Politics: New family tax credit can go in mothers' purses
Friday 13 February 1998
The new tax credit will also include a childcare credit on a much more generous scale than the childcare element of the current benefit for families on low earnings.
The move will coincide with the introduction of the national minimum wage and the reform of national insurance in a package of measures, to be announced in next month's Budget, designed to make work pay for those on low earnings.
The package will be on the same scale as the Government's New Deal - for which it raised more than pounds 5bn from the windfall tax on privatised utilities - although the Government also expects the measures to reduce the bill for income support.
Dawn Primarolo, Financial Secretary to the Treasury, made it clear yesterday that the Government had backed away from a radical early version of the new tax credit. This is believed to follow the advice of Martin Taylor, head of the task force on tax and benefit reform, whose report will be published around the same time as the Budget.
Gordon Brown, Chancellor of the Exchequer, said in the House of Commons yesterday: "We plan to build on our pounds 4bn Welfare to Work programme by unveiling in the Budget the second phase of our plan to modernise the welfare state."
The initial proposals were criticised because they would have posed a threat to the independent taxation of husbands and wives, and could have taken money away from many low-paid women, putting it in their husbands' pay packets instead.
Ms Primarolo said, in a speech to the Women's Budget Group: "There is no threat to independent taxation from the working families tax credit. Nor would there be a compulsory transfer of resources from women to men." Couples could elect who would receive the credit, she said.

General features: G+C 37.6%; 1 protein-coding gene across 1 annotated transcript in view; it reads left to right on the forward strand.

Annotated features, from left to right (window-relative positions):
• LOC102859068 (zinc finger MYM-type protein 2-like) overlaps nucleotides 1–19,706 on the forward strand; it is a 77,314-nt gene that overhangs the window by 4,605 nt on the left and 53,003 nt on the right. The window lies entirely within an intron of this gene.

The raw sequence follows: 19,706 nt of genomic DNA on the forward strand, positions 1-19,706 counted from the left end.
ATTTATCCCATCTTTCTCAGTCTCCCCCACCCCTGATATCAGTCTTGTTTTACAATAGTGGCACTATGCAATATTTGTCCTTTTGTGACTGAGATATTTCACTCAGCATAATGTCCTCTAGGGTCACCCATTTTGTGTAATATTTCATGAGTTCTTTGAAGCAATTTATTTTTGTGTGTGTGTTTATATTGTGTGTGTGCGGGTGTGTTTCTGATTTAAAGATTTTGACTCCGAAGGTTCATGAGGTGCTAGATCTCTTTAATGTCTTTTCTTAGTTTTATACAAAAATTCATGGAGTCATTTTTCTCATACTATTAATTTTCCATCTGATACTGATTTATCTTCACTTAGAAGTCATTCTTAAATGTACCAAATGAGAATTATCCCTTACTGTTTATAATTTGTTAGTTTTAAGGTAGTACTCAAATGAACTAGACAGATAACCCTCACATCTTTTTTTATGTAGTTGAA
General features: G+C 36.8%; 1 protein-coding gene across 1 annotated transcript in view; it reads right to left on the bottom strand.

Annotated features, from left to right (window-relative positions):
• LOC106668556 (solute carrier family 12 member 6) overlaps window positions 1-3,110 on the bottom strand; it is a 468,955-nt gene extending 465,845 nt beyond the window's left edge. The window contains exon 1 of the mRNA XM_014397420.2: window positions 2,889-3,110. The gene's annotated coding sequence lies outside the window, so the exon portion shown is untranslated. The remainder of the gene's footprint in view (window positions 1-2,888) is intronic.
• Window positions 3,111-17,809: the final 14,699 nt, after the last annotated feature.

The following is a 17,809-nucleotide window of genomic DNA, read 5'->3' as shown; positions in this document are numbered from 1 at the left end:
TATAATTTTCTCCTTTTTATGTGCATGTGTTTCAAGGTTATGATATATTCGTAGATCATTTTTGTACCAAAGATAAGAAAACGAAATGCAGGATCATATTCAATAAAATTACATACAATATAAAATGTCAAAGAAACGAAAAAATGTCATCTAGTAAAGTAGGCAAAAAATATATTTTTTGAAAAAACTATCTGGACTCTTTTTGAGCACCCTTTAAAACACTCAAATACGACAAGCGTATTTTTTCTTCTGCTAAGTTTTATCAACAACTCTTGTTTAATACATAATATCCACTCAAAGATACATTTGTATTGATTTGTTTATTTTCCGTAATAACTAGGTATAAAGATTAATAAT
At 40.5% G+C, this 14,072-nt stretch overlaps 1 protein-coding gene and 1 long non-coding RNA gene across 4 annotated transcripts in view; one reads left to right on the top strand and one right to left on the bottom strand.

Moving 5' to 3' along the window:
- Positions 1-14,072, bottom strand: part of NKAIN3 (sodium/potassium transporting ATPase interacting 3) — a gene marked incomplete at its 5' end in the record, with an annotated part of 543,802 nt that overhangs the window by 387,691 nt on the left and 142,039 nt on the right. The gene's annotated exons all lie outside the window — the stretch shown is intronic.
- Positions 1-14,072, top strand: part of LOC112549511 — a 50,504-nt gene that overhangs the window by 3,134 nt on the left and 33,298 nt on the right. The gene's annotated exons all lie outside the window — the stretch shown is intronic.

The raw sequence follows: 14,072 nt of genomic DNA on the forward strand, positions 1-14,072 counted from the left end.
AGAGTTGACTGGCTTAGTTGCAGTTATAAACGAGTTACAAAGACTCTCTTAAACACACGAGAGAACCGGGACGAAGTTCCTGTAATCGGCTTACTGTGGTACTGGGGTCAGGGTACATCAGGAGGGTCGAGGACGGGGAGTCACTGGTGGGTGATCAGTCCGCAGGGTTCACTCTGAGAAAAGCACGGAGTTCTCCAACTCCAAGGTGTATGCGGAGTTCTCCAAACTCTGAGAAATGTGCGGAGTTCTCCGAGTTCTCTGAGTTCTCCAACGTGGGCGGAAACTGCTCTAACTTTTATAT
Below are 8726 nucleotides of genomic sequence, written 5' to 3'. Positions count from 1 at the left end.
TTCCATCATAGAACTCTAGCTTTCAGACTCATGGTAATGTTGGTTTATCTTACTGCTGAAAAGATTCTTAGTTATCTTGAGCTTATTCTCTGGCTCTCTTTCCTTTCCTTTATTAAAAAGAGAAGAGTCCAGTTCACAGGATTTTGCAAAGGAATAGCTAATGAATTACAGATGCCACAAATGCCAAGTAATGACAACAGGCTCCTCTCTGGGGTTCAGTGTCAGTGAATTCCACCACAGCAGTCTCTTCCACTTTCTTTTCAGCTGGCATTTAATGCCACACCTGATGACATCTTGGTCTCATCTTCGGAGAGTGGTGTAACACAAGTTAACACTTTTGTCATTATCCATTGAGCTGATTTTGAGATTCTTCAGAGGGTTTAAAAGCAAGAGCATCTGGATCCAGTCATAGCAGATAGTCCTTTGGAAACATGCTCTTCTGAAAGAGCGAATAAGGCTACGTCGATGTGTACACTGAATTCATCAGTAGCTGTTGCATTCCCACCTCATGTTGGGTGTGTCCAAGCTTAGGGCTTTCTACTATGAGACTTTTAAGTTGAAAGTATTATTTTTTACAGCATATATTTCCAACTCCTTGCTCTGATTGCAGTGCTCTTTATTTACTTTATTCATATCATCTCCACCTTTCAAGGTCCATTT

The new working families tax credit is designed to make it plain that work pays. Unlike the existing credit it will not be a benefit payment. It will be administered by the Inland Revenue rather than the Benefits Agency.
The Treasury has indicated that there will be an option for women to receive the new tax credit through their local post office, in which case it would be deducted from their husband's pay packet. In addition, although couples would have to make a joint claim to the Inland Revenue, just as they jointly apply for family credit, there will be no question of abolishing independent taxation. Critics had feared that the need for an Inland Revenue assessment of the household's income would make joint taxation inevitable.
Chris Giles, an expert at the independent Institute for Fiscal Studies, said: "It looks like the Government is rebadging family credit, and paying it through the pay packet. They have ended up with something reasonably sensible."
- 1 Why I'm on the brink of burning my Israeli passport
- 3 Blackest is the new black: Scientists have developed a material so dark that you can't see it...
- 4 Iraq crisis: How Saudi Arabia helped Isis take over the north of the country
- 5 Barack Obama fist bumps Texas restaurant employee in support of gay rights
Scottish independence: Scots of Corby take matters into their own hands in mock referendum - and deliver overwhelming verdict
Protesters fight to save Arturo, the polar bear sweltering in baking hot zoo
Fry ‘criticises Operation Yewtree in dinner party rant’ calling for tougher laws to deter false sex abuse allegations
Supermoon 2014 in pictures: Moon appeared bigger and brighter at the weekend
Saharan remains may be evidence of first race war, 13,000 years ago
Sustained immigration has not harmed Britons' employment, say government advisers
War is war: Why I stand with Israel
Even when it brutalises one of its own teenage citizens, America is helpless against Israel
Socialist Worker called to apologise over ‘vile’ article saying Eton schoolboy Horatio Chapple's death is ‘reason to save the polar bears’
Emergency data law: David Cameron plots to bring back snoopers’ charter
NUT strike: David Cameron announces crackdown on strike action ahead of mass industrial action
Not Specified: Recruitment Genius: One of the UK's most progressive and innova...
£40000 - £45000 per annum + competitive: Progressive Recruitment: SQL Develope...
£40000 - £50000 per annum + benefits: Progressive Recruitment: This exciting c...
Negotiable: Deerfoot IT Resources Limited: Business Analyst - Horsham, West Su...